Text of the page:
A piano is not a minor investment – not only from a financial point of view but also emotionally. Those in love with their music and passion to play the piano also make another significant investment into it – space. This is one of the few musical instruments that takes up a significant amount of space. This article covers everything you need to know about piano packing, including 5 essential dos and don’ts to ensure your piano arrives safely at its new home.
A piano is not made for tight spaces. Now if it is faced with a situation of moving or being stored temporarily in a different location, it calls for extra care and precaution. Packing it incorrectly or storing it in a tight space can cause long-term damage to the instrument, and subsequently costly repair work. Hence, it is always a promising idea to take time before moving the piano and understand the best practices. One of these is to be prudent and invest in getting a proper piano storage. We recommend a self-storage unit for the same.
Read the below essential dos and don’ts before you start packing and moving your piano to understand the other important practices:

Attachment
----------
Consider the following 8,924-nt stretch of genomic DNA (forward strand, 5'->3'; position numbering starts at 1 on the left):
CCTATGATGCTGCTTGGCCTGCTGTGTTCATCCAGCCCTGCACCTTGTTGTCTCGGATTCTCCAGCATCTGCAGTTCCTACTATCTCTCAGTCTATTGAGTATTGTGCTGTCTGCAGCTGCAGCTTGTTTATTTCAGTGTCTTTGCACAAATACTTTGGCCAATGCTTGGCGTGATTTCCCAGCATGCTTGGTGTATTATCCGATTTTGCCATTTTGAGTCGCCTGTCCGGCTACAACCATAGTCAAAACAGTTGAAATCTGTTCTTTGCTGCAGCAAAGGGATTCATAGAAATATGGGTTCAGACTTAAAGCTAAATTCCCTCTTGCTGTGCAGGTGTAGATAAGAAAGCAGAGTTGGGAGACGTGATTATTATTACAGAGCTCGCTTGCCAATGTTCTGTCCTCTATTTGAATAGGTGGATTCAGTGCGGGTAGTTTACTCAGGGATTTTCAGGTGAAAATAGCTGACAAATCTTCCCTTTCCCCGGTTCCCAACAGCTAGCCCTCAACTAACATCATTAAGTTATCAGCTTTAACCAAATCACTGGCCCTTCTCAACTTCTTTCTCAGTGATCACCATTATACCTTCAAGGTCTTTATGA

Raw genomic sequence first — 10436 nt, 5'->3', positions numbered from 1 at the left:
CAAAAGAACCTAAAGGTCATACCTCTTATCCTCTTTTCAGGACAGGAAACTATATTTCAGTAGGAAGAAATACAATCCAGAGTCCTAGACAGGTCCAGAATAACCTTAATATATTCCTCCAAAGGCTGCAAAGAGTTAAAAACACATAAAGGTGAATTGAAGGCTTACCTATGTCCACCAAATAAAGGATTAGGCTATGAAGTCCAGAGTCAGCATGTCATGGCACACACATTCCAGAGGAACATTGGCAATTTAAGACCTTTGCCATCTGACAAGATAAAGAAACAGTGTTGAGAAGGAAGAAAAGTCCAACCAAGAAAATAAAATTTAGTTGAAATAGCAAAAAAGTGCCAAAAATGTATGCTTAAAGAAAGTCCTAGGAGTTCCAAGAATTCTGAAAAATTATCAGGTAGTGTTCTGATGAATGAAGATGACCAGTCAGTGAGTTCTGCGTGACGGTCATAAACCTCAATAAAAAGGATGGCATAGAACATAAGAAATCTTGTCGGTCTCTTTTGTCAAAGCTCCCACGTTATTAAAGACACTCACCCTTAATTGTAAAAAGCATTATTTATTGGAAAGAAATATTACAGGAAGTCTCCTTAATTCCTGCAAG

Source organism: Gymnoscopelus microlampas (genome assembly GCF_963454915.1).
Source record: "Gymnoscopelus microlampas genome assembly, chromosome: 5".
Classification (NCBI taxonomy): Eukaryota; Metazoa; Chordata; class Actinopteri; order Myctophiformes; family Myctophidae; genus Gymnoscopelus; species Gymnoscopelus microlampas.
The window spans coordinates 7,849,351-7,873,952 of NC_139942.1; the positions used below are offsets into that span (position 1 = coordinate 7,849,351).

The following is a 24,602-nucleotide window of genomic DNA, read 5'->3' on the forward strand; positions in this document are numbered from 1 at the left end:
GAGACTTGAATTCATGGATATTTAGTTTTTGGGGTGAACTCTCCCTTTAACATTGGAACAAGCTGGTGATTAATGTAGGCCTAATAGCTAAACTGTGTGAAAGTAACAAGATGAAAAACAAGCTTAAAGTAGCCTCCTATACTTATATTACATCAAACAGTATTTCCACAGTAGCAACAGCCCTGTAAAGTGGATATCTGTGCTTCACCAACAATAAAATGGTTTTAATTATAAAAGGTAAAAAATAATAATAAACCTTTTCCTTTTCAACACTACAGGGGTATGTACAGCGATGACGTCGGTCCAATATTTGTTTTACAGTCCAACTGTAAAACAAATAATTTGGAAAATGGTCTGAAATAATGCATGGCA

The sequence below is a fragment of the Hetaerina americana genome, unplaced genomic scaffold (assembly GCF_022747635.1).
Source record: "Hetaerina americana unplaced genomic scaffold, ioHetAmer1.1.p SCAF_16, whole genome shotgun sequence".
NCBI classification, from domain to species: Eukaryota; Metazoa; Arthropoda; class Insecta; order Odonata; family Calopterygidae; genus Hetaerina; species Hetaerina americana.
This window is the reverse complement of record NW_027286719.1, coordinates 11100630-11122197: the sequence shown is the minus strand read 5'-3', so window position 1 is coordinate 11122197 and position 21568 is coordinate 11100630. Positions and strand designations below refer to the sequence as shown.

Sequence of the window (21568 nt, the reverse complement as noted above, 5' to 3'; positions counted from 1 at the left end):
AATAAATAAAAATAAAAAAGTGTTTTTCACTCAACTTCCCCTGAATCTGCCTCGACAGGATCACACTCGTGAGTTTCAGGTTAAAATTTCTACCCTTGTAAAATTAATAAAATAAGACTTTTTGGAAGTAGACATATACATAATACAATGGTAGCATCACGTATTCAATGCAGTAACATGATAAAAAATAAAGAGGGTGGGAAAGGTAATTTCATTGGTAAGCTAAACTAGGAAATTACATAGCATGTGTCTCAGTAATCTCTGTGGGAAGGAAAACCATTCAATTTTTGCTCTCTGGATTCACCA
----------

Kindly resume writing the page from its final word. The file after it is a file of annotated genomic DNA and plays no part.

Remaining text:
- Clean the piano keys with a damp cloth only. The polish should only be used to clean the wooden parts.
- Cover the piano with a soft cotton cloth or tarp to safeguard it from any possible environmental damages and dust.
- Delegate the responsibility of moving your piano to a professional, if possible. A piano can weigh anywhere from 136 kg to 453 kg. Without proper equipment, you will just end up hurting yourself and the piano.
- Always store the piano upright and never on its side.
- Ensure the facility is temperature and humidity controlled.
- Do not use polish to clean the keys of the piano. That is meant only for the wood.
- Do not use rough packing material under the cover.
- Do not take your piano apart. Unlike other large pieces of furniture, where taking it apart is recommended, removing the lid or the soundboard from the piano can leave the strings, the hammers, and the other parts too exposed. One fault in the grand build of the piano can lead to permanent damage in the complex instrument.
- Do not store your piano against an exterior wall. Even if the walls are thick, the outdoor weather changes can trickle through the wall and damage the piano.
- Do not store the piano on the ground but on a pallet so it is above the ground level and is protected from vents, dampness, and accidental leakages.
Pro-tip: You should remember that once back from storage the piano may take time for it to adjust to its unfamiliar environment. Give it ten days before you tune it again.